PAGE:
Elizabeth II Mary Gillick Portrait Gold Sovereigns : 1957 to 1968
Gold 'full' Sovereign dated 1957 to 1968 with Mary Gillick's first definitive portrait of Queen Elizabeth II to the obverse.
Who Was Mary Gillick?
Mary Gillick (1881-1965) was the artist behind the first portrait of Queen Elizabeth II seen on her coinage.
Born in Nottingham, Gillick trained at the Royal College of Art. Working out of a studio in Chelsea she specialised in large-scale bas-relief work in stone and bronze but had previously designed several medals in a career spanning more than five decades.
Upon the death of King George VI in February 1952, Gillick was invited to submit designs for the new Queen's first coinage, alongside 17 other artists. Her winning portrait would be informed by profile photos taken by society photographer Dorothy Wilding and the guidance from The Royal Mint Advisory Committee, notably its president, Prince Philip, Duke of Edinburgh.
Gillick was awarded an OBE in the 1953 Coronation Honours for her contribution to coinage.
Mary Gillick's Portrait Of Elizabeth II
The first definitive effigy of Her Majesty the Queen shows her facing right, her hair caught up in a wreath of laurels, tied at her neck with a ribbon. The youthful portrait, unencumbered with crown has echoes of William Wyon's Young Head portrait of Elizabeth's great-great-grandmother, Queen Victoria.
Gillick's portrait was unveiled in November 1952. Contemporary newspaper reports dwelt on the fact that the artist, like the new monarch, was a woman. Elizabeth II was 25 in 1952, Gillick was 71.
The Gillick portrait was used on coinage in the UK and further afield from 1953 until 1970. It could still be seen on Queen Elizabeth's maundy money and on British commemorative stamps, long after new definitive portraits had been introduced on circulating coinage.
Gold Gillick Full Sovereigns
Mary Gillick's portrait of the Queen can be seen on British Sovereigns minted between 1957 and 1968.
No Sovereigns were minted for the first few years of Elizabeth II's reign, excepting the supremely rare 1953 Sovereign, produced only for institutional collections. No gold Sovereigns were struck in 1960 or 1961 and then there was a gap in production from 1969 until 1974 when the denomination was reintroduced with a new obverse portrait by Arnold Machin.
Sovereigns minted between 1953 and 1968 bear the legend: '+ ELIZABETH · II · DEI · GRATIA · REGINA · F: D:'.
All Gillick portrait Sovereigns show the classic image of Saint George and the dragon to the reverse. This interpretation of the legend of England's patron saint has been a perennial feature of these coins down the centuries and is the work of an Italian artist named Benedetto Pistrucci. The date appears below.
What Is A Gold Sovereign?
The history of the Sovereign starts in the time of the Tudor kings. The hammered gold coins first issued by Henry VII would later lend their prestigious name to a new coin, introduced in the aftermath of the Napoleonic Wars as part of a wholesale overhaul of British currency.
The first modern Sovereigns, struck in 1817, established specifications that have now been followed for two centuries. Each 'full' Sovereign is composed of 7.98 grams of 22 carat gold and has a diameter of 22.05 millimetres.
All Gillick Head Sovereigns all have a pure gold weight of 7.32 grams or 0.2354 troy ounces.
Once, Sovereigns circulated across the globe but minting ceased in the early twentieth century. Their enduring popularity inspired The Royal Mint to begin issuing new Sovereigns in the 1950s, early in the reign of Queen Elizabeth II.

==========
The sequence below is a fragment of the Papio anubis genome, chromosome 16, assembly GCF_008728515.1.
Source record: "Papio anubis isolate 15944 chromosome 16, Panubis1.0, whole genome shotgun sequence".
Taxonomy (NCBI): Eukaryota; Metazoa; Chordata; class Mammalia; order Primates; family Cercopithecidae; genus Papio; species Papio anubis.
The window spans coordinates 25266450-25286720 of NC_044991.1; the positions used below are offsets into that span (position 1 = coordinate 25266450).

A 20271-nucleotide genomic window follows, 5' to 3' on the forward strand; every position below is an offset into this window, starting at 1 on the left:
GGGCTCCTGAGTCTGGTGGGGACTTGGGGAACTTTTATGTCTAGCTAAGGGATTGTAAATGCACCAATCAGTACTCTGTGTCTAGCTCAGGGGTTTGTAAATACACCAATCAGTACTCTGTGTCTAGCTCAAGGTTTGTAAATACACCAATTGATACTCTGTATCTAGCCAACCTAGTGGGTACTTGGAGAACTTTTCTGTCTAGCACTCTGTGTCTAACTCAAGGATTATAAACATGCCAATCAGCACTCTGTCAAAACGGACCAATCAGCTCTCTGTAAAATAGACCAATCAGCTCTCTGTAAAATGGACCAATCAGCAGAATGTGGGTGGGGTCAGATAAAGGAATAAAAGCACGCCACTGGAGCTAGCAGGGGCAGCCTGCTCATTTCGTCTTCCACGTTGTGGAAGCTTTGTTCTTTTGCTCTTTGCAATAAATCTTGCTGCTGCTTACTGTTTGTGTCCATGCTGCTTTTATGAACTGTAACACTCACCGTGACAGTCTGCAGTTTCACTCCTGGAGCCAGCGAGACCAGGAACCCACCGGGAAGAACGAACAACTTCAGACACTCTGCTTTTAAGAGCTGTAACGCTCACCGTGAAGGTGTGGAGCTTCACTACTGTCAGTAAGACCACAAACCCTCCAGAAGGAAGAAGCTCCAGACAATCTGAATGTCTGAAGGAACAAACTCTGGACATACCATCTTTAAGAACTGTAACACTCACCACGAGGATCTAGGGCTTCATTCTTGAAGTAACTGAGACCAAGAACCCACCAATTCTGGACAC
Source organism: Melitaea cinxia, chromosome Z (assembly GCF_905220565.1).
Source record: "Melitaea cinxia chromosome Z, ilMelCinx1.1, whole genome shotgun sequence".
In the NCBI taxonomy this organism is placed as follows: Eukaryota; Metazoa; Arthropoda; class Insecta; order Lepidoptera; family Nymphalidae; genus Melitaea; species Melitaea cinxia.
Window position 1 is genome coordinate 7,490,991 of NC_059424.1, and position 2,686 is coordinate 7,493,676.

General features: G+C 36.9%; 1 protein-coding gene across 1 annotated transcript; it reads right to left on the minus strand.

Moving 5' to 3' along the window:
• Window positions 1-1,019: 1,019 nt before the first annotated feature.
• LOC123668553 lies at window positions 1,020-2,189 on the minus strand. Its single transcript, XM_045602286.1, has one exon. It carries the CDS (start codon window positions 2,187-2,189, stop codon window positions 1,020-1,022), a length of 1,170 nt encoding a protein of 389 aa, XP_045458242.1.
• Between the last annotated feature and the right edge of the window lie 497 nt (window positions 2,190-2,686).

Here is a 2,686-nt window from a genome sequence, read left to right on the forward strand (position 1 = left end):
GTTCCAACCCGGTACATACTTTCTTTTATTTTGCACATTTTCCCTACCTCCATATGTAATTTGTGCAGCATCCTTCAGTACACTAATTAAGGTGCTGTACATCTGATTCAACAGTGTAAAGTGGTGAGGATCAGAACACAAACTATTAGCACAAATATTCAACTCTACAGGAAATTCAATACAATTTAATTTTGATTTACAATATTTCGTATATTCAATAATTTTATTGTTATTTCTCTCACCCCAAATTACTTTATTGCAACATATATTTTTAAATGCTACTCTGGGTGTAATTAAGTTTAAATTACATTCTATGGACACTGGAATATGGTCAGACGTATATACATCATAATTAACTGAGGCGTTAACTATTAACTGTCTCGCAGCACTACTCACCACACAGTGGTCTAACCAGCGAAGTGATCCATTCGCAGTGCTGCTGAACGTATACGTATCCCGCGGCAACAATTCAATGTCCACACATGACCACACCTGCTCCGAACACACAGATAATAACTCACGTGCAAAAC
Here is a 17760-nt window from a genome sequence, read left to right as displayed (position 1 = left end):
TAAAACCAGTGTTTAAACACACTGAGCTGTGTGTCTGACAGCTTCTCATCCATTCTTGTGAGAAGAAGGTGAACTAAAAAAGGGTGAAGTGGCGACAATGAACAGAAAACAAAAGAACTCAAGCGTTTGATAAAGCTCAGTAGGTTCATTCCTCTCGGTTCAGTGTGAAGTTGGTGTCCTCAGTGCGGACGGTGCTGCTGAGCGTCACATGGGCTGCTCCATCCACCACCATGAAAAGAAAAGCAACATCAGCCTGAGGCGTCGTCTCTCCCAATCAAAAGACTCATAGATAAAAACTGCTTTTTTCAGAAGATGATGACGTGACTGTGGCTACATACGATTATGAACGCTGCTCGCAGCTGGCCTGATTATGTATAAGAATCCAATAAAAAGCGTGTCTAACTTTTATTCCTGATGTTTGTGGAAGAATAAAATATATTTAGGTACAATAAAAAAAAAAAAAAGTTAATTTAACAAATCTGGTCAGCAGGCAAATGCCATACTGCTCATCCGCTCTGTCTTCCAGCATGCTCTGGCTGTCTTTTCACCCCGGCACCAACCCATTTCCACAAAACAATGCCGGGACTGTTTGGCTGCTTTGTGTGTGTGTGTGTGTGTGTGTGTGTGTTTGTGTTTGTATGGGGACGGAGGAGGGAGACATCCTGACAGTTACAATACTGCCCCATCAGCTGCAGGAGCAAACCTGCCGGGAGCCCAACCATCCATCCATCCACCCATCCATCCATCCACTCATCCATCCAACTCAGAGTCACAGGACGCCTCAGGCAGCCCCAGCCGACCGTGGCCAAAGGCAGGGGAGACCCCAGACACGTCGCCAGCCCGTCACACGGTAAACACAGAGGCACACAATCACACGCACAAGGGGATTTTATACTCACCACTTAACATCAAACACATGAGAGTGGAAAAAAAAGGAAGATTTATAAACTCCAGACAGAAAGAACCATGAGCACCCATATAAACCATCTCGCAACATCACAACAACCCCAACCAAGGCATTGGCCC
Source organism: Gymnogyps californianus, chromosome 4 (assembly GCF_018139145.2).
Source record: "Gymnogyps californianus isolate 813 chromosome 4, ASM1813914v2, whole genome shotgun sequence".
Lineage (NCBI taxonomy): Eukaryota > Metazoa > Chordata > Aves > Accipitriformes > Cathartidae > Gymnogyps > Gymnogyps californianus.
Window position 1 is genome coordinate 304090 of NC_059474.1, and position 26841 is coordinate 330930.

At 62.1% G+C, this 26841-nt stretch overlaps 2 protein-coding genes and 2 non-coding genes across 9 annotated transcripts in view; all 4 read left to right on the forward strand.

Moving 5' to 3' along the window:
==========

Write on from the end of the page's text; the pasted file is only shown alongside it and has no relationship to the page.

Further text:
Investing In Historic Sovereigns
Gold Sovereigns are popular among investors and historic Sovereigns have a distinct appeal. Here's five reasons we recommend Widowed Head Sovereigns:
- Like all Sovereigns, these older coins are composed of 22 carat gold, offering the intrinsic security of precious metals as a means of storing wealth
- Each of these coins weighs 7.98 grams making them easy to store and their prices accessible to most buyers, particularly when compared to larger gold coins like Britannias and Krugerrands
- Gillick Head Sovereigns are free from VAT as investment gold in the UK and European Union
- As they're still technically legal tender in the UK, these older gold coins are also Capital Gains Tax exempt
- Lastly, the numismatic appeal and aesthetic beauty of these coins adds a collectible element and can give Elizabeth II Sovereigns a value above bullion
How To Buy A Gillick Head Sovereign?
Our best value Gillick Head Sovereigns are selected by us from our available stock. You may find coins dated 1957 to 1968 in your order. If you're looking for a specific, rare date example like a low-mintage 1959 Sovereign then it's worth browsing our wide range of Elizabeth II Sovereigns.
We carefully authenticate all our gold coins using our decades of expertise as well as XRF technology which allows us to check the chemical composition of Sovereigns without damaging them.
Each of these First Portrait Sovereigns is graded EF or better that the fascinating portrait is intact though very minor signs of handling may be apparent. These will not impact the gold weight or the appeal of these circulated Elizabethan coins.
How To Sell A Gillick Head Sovereign?
If you're looking to sell a gold Gillick Head Sovereign we can help. We buy these coins and many more via post and across our dedicated gold counter where we can give you industry leading prices for everything from ancient gold to modern circulated 50ps while you wait. Visit our Sell Your Coins page to request a personalised quote.
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